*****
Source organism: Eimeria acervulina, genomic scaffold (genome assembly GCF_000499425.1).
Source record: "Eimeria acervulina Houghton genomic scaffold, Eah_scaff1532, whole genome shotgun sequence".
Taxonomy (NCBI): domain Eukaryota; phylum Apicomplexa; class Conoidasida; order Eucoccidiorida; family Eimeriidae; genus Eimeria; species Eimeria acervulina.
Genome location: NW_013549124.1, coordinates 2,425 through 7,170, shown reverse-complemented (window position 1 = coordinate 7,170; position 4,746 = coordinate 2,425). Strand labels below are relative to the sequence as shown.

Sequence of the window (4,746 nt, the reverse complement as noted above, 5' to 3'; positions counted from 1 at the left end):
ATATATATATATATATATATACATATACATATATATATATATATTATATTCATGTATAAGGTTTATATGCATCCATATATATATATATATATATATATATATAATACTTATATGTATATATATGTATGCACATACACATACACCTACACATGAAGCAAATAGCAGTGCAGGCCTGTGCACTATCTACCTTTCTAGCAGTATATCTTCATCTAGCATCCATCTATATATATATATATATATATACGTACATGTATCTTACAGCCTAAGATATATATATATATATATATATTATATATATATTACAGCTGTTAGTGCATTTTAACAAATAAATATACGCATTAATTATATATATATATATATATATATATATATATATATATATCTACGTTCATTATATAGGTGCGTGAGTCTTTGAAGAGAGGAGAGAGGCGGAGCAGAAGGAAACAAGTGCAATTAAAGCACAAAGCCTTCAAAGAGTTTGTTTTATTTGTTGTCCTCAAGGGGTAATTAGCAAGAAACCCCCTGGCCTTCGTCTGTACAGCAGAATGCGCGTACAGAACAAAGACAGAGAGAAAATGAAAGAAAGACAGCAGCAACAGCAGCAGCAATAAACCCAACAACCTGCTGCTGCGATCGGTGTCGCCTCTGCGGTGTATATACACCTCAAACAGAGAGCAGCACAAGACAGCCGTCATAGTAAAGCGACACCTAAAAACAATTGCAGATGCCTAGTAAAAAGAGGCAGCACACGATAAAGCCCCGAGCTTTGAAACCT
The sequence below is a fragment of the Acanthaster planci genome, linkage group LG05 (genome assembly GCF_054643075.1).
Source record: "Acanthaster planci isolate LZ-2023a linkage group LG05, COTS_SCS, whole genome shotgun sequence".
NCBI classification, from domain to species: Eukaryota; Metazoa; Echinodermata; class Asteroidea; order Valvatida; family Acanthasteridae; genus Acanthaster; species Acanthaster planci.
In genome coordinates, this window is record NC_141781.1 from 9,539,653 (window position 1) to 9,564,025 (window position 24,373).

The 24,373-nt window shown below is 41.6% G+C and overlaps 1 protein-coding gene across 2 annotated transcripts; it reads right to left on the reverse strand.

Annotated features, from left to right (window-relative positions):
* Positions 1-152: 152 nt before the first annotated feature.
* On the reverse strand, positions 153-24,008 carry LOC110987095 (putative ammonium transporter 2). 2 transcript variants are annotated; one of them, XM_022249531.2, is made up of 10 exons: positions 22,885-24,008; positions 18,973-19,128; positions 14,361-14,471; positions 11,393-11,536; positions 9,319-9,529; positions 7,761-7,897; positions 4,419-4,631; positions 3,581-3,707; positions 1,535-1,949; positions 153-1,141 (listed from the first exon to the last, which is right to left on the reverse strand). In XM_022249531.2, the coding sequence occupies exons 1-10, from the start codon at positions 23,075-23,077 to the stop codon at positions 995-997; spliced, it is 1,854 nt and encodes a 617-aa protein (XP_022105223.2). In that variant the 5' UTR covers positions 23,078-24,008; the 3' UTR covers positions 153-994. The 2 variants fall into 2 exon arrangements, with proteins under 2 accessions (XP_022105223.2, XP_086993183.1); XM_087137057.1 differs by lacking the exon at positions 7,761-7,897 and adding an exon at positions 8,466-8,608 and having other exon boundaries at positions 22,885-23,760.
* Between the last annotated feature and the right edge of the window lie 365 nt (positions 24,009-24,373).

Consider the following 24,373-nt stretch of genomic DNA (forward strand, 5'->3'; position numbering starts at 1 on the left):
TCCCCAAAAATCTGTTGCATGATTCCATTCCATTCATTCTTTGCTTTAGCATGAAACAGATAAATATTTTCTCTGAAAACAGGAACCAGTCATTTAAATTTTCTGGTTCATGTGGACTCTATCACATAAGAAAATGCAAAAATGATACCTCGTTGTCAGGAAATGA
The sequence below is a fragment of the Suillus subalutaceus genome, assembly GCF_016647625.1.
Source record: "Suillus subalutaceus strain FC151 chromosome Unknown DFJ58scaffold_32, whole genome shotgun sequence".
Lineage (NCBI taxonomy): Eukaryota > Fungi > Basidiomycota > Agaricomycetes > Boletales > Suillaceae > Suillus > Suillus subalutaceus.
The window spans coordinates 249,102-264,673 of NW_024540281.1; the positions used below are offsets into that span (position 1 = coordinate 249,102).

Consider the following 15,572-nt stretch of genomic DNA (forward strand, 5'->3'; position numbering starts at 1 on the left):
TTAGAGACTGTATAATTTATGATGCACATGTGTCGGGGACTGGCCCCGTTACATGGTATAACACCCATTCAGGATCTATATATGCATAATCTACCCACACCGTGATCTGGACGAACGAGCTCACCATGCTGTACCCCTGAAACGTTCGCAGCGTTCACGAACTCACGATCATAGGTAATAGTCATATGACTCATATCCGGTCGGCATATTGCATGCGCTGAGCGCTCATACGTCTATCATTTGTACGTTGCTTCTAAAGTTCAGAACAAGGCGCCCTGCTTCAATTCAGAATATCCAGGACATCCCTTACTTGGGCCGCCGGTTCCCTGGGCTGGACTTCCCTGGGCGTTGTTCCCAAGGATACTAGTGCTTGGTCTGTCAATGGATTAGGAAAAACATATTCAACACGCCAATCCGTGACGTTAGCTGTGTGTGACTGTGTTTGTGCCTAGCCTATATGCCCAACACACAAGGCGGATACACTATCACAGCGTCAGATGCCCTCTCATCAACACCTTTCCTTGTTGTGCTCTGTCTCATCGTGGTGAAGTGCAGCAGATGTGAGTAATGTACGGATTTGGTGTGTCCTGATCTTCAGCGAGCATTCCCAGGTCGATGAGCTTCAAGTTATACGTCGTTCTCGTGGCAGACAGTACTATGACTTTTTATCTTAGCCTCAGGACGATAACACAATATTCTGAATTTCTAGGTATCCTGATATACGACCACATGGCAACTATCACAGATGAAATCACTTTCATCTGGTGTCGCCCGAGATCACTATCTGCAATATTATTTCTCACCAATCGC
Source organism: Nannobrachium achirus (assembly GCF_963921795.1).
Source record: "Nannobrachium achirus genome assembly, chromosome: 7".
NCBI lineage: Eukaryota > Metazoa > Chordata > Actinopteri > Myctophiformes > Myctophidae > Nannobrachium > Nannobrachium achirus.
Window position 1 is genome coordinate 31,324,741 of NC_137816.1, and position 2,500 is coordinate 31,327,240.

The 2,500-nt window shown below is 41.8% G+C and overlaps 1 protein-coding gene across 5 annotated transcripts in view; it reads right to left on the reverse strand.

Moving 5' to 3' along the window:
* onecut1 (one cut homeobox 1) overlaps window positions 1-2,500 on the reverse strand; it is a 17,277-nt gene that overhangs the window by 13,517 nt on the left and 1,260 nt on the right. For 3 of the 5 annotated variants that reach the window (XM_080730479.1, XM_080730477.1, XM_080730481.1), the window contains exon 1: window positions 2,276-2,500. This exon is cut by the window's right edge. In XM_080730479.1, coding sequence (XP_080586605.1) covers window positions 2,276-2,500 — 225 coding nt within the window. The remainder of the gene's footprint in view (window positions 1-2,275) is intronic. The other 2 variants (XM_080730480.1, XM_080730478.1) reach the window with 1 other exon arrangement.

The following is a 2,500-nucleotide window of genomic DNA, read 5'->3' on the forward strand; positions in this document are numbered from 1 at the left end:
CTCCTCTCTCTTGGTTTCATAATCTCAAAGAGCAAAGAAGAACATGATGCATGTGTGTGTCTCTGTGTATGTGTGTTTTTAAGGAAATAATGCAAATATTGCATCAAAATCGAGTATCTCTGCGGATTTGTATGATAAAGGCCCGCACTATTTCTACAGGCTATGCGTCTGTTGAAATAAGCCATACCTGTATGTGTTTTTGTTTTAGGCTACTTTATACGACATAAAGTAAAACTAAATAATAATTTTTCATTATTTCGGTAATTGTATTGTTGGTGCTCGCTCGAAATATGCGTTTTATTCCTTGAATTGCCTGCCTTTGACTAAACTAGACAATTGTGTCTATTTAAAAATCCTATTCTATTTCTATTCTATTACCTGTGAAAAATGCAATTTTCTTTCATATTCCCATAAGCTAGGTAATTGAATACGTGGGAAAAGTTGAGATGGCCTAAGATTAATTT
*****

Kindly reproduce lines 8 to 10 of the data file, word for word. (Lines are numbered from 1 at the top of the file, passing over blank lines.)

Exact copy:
Source record: "Acanthaster planci isolate LZ-2023a linkage group LG05, COTS_SCS, whole genome shotgun sequence".
NCBI classification, from domain to species: Eukaryota; Metazoa; Echinodermata; class Asteroidea; order Valvatida; family Acanthasteridae; genus Acanthaster; species Acanthaster planci.
In genome coordinates, this window is record NC_141781.1 from 9,539,653 (window position 1) to 9,564,025 (window position 24,373).